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Cow Hypocrisy

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While mainstream Hindu society will vigorously oppose, wherever it can, those who wish to allow cow slaughter (the space seems to be shrinking as time goes by), the proposal by a minister of the Congress government in Karnataka to allow the practice raises some pertinent issues. He has argued that farmers whose cattle no longer produce milk find caring for them a serious economic burden. That is a fact, which is why the illicit cow smuggling to places like Bangladesh has flourished.

Hindu society has become increasingly aware of this situation and the demand has been raised for setting up of ‘gaushalas’ by the government as well as social and religious organisations to accommodate such animals. This has been done at many places but here, too, it has become a racket, with grants and charitable funds being taken even as animals are kept in miserable condition. Traditionally, in the villages, cows, buffalos, etc., were herded in adjoining brush land or forests, so even those that were past their milking days were under no threat of starvation. In the towns, also, cows roamed freely and made a daily round of houses where they were fed. The rich had troughs outside their compounds where animals gathered in the mornings and evenings to be provided fodder. Religious rituals and festivals, which happen throughout the year in India, required the mandatory feeding of cows. As such, they were cared for by all of society. Unfortunately, times and circumstances have changed and in most towns and cities, the effort is to remove ‘stray’ cattle from public spaces. Dairy owners either sell their cattle to the traffickers or abandon them. There are not enough truly functional ‘gaushalas’ to care for them. This poses a serious challenge to Hindu society, which needs more than sentimentality to deal with the situation.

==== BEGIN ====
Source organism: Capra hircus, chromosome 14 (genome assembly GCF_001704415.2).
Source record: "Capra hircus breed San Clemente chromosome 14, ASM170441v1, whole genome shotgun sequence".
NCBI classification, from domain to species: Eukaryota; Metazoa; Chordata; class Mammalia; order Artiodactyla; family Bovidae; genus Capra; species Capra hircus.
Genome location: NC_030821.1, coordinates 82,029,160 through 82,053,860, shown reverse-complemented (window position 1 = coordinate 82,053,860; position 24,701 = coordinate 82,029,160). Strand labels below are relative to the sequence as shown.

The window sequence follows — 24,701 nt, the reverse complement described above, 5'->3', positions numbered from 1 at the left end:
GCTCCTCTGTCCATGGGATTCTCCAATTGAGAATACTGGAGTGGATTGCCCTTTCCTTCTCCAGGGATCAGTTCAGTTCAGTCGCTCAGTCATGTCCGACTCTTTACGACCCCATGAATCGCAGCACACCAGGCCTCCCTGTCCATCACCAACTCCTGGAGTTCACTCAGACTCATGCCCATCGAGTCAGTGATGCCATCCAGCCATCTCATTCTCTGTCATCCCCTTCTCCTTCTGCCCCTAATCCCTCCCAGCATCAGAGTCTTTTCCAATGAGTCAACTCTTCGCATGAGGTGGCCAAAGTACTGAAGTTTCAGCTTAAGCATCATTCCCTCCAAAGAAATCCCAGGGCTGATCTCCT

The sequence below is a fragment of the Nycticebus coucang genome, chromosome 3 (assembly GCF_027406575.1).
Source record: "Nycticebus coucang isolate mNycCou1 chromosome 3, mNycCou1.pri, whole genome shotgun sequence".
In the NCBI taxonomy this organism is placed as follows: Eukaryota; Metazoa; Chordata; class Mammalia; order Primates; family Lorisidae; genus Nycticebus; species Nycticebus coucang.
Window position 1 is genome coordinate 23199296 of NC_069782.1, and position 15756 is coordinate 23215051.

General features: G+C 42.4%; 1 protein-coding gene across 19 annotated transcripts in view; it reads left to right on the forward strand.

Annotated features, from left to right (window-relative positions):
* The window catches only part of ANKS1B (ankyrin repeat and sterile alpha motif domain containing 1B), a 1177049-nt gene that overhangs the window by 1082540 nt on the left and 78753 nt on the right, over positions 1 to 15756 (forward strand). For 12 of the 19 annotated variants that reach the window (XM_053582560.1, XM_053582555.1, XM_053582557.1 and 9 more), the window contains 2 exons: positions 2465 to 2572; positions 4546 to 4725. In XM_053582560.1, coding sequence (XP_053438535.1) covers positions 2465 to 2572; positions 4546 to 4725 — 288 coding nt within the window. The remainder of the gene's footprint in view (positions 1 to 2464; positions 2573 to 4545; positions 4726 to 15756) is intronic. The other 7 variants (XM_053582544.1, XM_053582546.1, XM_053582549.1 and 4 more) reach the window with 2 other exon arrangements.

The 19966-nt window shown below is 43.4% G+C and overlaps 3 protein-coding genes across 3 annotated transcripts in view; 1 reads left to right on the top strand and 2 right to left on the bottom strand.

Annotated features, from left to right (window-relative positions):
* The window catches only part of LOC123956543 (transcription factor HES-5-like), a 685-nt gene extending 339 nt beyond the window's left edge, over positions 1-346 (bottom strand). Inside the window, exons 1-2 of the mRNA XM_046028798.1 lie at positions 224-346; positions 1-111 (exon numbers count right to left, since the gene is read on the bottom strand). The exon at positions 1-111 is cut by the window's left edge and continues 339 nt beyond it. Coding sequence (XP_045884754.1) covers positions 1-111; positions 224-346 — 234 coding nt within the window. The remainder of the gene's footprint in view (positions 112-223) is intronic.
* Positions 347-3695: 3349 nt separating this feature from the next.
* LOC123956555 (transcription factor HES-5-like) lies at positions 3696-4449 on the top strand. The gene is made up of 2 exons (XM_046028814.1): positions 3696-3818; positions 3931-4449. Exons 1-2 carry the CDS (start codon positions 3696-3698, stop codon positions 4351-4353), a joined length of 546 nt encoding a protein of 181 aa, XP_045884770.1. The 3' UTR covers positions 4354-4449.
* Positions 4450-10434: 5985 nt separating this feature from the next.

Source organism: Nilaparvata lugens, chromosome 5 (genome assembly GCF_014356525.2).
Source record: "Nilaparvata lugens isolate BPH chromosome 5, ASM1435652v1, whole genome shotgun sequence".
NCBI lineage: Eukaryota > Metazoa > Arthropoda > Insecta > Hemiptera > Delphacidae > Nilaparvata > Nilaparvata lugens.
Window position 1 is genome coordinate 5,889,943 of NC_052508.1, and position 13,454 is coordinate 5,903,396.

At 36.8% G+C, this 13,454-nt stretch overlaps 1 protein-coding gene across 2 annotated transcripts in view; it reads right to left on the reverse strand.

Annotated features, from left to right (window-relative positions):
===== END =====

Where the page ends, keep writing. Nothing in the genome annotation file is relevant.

On the other hand, the Karnataka minister probably believes he is being very rational by advocating the slaughter of these animals, but does that imply they will be sold to meat suppliers? He should realise that almost all such cows suffer from numerous diseases like TB, and are also full of antibiotics and other oxytocin like chemicals used by dairy owners to maximise production. In no way can their flesh be fit for consumption. The very people being supplied such meat should be the first to reject it. That it comes cheap should not be considered an advantage.

So, at best, the minister can only be advocating ‘putting down’ the animals as an act of mercy. That obviously is not the case – it is all about seeming ‘secular’ and ‘progressive’ to get the votes. Shameless hypocrisy abounds, all around.